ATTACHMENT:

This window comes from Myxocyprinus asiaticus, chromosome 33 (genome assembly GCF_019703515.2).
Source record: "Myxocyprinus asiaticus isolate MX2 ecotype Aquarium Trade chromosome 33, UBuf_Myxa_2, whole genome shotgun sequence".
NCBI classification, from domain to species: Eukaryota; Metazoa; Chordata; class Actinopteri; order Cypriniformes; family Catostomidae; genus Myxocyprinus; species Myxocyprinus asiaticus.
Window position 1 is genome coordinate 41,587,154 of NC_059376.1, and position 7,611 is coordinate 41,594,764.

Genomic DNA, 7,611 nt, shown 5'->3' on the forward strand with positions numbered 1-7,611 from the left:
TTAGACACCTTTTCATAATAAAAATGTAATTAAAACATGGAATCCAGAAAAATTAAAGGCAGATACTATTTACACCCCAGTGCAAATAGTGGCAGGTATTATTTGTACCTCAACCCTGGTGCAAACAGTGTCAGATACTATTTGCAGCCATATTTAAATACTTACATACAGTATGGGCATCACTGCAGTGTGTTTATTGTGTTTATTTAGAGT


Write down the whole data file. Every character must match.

This window comes from Myxocyprinus asiaticus, chromosome 33 (genome assembly GCF_019703515.2).
Source record: "Myxocyprinus asiaticus isolate MX2 ecotype Aquarium Trade chromosome 33, UBuf_Myxa_2, whole genome shotgun sequence".
NCBI classification, from domain to species: Eukaryota; Metazoa; Chordata; class Actinopteri; order Cypriniformes; family Catostomidae; genus Myxocyprinus; species Myxocyprinus asiaticus.
Window position 1 is genome coordinate 41,587,154 of NC_059376.1, and position 7,611 is coordinate 41,594,764.

Genomic DNA, 7,611 nt, shown 5'->3' on the forward strand with positions numbered 1-7,611 from the left:
TTAGACACCTTTTCATAATAAAAATGTAATTAAAACATGGAATCCAGAAAAATTAAAGGCAGATACTATTTACACCCCAGTGCAAATAGTGGCAGGTATTATTTGTACCTCAACCCTGGTGCAAACAGTGTCAGATACTATTTGCAGCCATATTTAAATACTTACATACAGTATGGGCATCACTGCAGTGTGTTTATTGTGTTTATTTAGAGT